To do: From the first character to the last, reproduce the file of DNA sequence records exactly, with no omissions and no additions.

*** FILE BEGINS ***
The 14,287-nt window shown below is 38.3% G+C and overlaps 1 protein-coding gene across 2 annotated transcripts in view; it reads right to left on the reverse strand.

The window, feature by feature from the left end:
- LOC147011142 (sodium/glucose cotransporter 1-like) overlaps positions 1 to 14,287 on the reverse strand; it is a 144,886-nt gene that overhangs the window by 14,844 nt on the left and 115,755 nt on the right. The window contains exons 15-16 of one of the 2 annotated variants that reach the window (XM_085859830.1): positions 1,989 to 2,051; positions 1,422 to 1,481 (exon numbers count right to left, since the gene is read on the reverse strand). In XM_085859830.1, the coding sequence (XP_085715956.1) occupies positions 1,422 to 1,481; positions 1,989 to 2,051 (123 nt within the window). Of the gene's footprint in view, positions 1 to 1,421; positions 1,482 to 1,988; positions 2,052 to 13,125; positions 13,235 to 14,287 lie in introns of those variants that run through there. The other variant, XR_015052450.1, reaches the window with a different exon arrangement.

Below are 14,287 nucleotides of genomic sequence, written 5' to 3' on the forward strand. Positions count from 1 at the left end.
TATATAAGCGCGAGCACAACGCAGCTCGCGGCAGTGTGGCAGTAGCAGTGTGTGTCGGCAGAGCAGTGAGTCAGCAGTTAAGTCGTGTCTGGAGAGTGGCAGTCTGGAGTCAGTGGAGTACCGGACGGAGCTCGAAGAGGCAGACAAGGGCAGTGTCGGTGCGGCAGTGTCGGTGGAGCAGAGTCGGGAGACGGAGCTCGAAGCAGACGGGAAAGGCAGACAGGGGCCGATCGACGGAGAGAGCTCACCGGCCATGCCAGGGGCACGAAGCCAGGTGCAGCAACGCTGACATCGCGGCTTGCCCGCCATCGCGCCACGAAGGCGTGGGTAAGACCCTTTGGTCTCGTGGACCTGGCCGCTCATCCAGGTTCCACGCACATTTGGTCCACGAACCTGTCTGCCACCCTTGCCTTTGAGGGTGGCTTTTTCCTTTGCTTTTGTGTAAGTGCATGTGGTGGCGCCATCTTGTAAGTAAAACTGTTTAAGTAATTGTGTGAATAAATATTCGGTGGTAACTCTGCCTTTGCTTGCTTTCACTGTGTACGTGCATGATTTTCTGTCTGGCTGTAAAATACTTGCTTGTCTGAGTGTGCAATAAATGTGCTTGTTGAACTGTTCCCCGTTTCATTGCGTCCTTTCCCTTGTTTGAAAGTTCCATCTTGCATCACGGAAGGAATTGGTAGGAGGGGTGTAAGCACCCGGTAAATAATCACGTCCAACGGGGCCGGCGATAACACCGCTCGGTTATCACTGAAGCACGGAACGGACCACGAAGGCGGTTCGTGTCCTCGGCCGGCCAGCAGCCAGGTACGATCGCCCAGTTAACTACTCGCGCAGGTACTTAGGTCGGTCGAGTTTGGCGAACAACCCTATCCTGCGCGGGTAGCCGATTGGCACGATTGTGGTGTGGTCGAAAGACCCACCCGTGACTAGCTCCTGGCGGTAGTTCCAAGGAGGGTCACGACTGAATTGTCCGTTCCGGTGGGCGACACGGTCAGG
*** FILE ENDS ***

The 14,287-nt window shown below is 38.3% G+C and overlaps 1 protein-coding gene across 2 annotated transcripts in view; it reads right to left on the reverse strand.

The window, feature by feature from the left end:
- LOC147011142 (sodium/glucose cotransporter 1-like) overlaps positions 1 to 14,287 on the reverse strand; it is a 144,886-nt gene that overhangs the window by 14,844 nt on the left and 115,755 nt on the right. The window contains exons 15-16 of one of the 2 annotated variants that reach the window (XM_085859830.1): positions 1,989 to 2,051; positions 1,422 to 1,481 (exon numbers count right to left, since the gene is read on the reverse strand). In XM_085859830.1, the coding sequence (XP_085715956.1) occupies positions 1,422 to 1,481; positions 1,989 to 2,051 (123 nt within the window). Of the gene's footprint in view, positions 1 to 1,421; positions 1,482 to 1,988; positions 2,052 to 13,125; positions 13,235 to 14,287 lie in introns of those variants that run through there. The other variant, XR_015052450.1, reaches the window with a different exon arrangement.

Below are 14,287 nucleotides of genomic sequence, written 5' to 3' on the forward strand. Positions count from 1 at the left end.
TATATAAGCGCGAGCACAACGCAGCTCGCGGCAGTGTGGCAGTAGCAGTGTGTGTCGGCAGAGCAGTGAGTCAGCAGTTAAGTCGTGTCTGGAGAGTGGCAGTCTGGAGTCAGTGGAGTACCGGACGGAGCTCGAAGAGGCAGACAAGGGCAGTGTCGGTGCGGCAGTGTCGGTGGAGCAGAGTCGGGAGACGGAGCTCGAAGCAGACGGGAAAGGCAGACAGGGGCCGATCGACGGAGAGAGCTCACCGGCCATGCCAGGGGCACGAAGCCAGGTGCAGCAACGCTGACATCGCGGCTTGCCCGCCATCGCGCCACGAAGGCGTGGGTAAGACCCTTTGGTCTCGTGGACCTGGCCGCTCATCCAGGTTCCACGCACATTTGGTCCACGAACCTGTCTGCCACCCTTGCCTTTGAGGGTGGCTTTTTCCTTTGCTTTTGTGTAAGTGCATGTGGTGGCGCCATCTTGTAAGTAAAACTGTTTAAGTAATTGTGTGAATAAATATTCGGTGGTAACTCTGCCTTTGCTTGCTTTCACTGTGTACGTGCATGATTTTCTGTCTGGCTGTAAAATACTTGCTTGTCTGAGTGTGCAATAAATGTGCTTGTTGAACTGTTCCCCGTTTCATTGCGTCCTTTCCCTTGTTTGAAAGTTCCATCTTGCATCACGGAAGGAATTGGTAGGAGGGGTGTAAGCACCCGGTAAATAATCACGTCCAACGGGGCCGGCGATAACACCGCTCGGTTATCACTGAAGCACGGAACGGACCACGAAGGCGGTTCGTGTCCTCGGCCGGCCAGCAGCCAGGTACGATCGCCCAGTTAACTACTCGCGCAGGTACTTAGGTCGGTCGAGTTTGGCGAACAACCCTATCCTGCGCGGGTAGCCGATTGGCACGATTGTGGTGTGGTCGAAAGACCCACCCGTGACTAGCTCCTGGCGGTAGTTCCAAGGAGGGTCACGACTGAATTGTCCGTTCCGGTGGGCGACACGGTCAGG